What makes a good garden?

A good home landscape includes main plants with two or three contrasting shapes. A landscape without strong, contrasting forms becomes as confusing as a melody without rhythm.

What makes a good garden?

A good home landscape includes main plants with two or three contrasting shapes. A landscape without strong, contrasting forms becomes as confusing as a melody without rhythm. The shape and shape of plants and other garden objects serve to divide space, close areas and provide architectural interest. Four days ago I always thought that the best gardens are the ones that make people feel happy and comfortable.

Sure, big gardens look good, but they also have to feel good. The gardens I admire most are relaxing, easy to walk around and not too difficult to maintain. Roads and structures should be easy to navigate, while selected plants should provide interest and perform a function without being stalkers or cousins. As a landscape architect, I address these issues of comfort and utility every day.

Here are 15 practical tips that have helped me create pleasant and livable gardens for myself and my clients. Make sure your paths are wide enough for a comfortable ride. Nobody likes to crawl into tight spaces, indoors or outdoors. Main roads must be wide enough so that at least two people can walk side by side, no less than 5 feet.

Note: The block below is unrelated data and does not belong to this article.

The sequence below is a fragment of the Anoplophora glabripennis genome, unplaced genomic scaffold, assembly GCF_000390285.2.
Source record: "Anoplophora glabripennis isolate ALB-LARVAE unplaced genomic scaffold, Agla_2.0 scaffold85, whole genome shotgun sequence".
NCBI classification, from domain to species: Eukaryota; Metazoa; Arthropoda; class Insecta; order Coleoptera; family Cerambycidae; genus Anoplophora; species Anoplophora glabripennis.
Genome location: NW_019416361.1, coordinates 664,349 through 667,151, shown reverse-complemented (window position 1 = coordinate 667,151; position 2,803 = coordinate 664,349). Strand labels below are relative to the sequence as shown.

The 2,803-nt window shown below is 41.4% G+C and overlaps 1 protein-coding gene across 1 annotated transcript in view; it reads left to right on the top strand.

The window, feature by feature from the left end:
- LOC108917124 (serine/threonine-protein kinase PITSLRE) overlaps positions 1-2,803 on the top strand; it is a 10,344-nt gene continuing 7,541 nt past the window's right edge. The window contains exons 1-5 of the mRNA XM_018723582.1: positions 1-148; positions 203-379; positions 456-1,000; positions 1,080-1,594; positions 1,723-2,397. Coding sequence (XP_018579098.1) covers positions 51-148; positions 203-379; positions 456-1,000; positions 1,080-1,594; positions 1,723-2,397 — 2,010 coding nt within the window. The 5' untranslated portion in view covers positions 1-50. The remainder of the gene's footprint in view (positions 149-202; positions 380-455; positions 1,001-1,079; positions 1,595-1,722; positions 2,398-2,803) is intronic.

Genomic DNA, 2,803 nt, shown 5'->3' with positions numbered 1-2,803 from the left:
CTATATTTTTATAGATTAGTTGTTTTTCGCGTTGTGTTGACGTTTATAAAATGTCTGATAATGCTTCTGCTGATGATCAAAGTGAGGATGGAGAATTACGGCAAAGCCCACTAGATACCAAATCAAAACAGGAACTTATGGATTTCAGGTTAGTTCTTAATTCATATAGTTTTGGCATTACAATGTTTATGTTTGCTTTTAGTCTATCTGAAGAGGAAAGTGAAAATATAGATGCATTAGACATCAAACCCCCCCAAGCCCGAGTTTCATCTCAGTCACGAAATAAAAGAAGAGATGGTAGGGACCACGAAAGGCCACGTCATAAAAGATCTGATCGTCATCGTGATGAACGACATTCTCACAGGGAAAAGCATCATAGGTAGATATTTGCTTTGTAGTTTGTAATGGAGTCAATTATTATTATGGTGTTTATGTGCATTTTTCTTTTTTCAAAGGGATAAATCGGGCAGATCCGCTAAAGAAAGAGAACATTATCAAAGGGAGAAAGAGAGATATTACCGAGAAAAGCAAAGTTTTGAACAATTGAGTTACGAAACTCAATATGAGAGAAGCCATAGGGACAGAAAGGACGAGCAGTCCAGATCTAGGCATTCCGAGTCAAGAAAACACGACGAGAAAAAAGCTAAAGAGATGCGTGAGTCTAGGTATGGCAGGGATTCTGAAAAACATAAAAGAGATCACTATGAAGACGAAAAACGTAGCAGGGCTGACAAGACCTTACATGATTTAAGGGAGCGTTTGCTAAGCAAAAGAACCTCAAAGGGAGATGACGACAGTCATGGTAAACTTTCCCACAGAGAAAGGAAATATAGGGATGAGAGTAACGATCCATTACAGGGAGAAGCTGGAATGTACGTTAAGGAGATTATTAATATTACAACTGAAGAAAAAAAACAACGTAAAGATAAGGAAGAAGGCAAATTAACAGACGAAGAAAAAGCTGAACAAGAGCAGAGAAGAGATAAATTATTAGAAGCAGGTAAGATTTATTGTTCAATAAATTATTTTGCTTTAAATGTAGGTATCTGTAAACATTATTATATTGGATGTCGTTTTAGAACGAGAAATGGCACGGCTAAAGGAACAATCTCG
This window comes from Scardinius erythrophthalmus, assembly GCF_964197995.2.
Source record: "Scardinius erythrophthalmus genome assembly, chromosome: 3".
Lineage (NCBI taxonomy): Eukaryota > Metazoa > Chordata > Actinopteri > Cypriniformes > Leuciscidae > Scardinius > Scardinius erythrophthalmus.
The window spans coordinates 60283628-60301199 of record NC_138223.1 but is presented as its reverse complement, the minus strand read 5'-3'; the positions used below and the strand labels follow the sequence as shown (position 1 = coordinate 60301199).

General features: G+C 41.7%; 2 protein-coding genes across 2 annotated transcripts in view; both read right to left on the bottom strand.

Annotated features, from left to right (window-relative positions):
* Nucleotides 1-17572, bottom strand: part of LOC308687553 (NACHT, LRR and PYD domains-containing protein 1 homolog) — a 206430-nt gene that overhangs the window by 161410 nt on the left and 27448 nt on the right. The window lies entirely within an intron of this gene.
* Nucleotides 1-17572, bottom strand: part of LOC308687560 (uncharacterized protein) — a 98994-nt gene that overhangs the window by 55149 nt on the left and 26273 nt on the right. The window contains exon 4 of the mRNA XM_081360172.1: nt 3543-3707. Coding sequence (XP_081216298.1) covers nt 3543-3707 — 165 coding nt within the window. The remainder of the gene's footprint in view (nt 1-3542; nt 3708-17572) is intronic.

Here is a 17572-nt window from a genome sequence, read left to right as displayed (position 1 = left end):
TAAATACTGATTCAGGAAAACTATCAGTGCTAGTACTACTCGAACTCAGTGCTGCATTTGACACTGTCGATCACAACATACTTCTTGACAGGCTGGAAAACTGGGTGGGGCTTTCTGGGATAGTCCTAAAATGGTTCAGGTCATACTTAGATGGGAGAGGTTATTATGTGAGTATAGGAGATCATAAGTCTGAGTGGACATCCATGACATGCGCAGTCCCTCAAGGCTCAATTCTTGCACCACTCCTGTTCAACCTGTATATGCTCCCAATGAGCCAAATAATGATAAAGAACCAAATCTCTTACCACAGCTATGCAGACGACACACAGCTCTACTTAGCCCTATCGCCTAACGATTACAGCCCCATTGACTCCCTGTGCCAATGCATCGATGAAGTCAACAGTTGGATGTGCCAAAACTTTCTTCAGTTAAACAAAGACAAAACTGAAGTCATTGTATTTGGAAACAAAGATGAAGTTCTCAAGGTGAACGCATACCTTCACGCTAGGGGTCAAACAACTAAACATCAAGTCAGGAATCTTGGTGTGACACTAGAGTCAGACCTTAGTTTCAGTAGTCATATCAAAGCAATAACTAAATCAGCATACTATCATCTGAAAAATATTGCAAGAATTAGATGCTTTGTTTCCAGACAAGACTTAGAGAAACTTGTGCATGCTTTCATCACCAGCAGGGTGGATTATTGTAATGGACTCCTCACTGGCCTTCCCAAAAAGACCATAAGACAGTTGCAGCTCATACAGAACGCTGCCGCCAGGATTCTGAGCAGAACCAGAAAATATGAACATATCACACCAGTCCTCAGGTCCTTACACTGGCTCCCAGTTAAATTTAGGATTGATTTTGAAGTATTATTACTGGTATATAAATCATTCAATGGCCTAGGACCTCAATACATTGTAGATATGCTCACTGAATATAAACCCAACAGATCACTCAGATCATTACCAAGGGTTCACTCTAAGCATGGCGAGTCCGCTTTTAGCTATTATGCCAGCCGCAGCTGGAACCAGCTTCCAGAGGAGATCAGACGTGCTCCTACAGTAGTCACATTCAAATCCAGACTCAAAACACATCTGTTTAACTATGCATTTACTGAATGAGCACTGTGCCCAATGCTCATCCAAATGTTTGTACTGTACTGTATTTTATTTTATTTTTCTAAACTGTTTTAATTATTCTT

For secondary routes where people travel a single row, the width must be at least 3 feet. Keep in mind that the higher the plantations or structures that flank your walkway, the wider the path should be. High limits make any space appear more restricted. Exterior steps and ladders must ascend smoothly; otherwise, they may seem overwhelming.

Steps with an elevation of 6 inches or less are the most comfortable. The travel (or depth) of each step plus twice the climb (or height) must be equal to 26 inches. Therefore, steps with an elevation of 6 inches would require a travel of 14 inches. If your garden stairs include more than 10 steps, consider landing after every fourth or fifth step to facilitate progress.

The landings must be at least as deep as the steps wide. A generous landing is an absolute necessity when a staircase changes direction. Patios and terraces are perfect spaces for outdoor entertaining. Plan enough space to eat and socialize.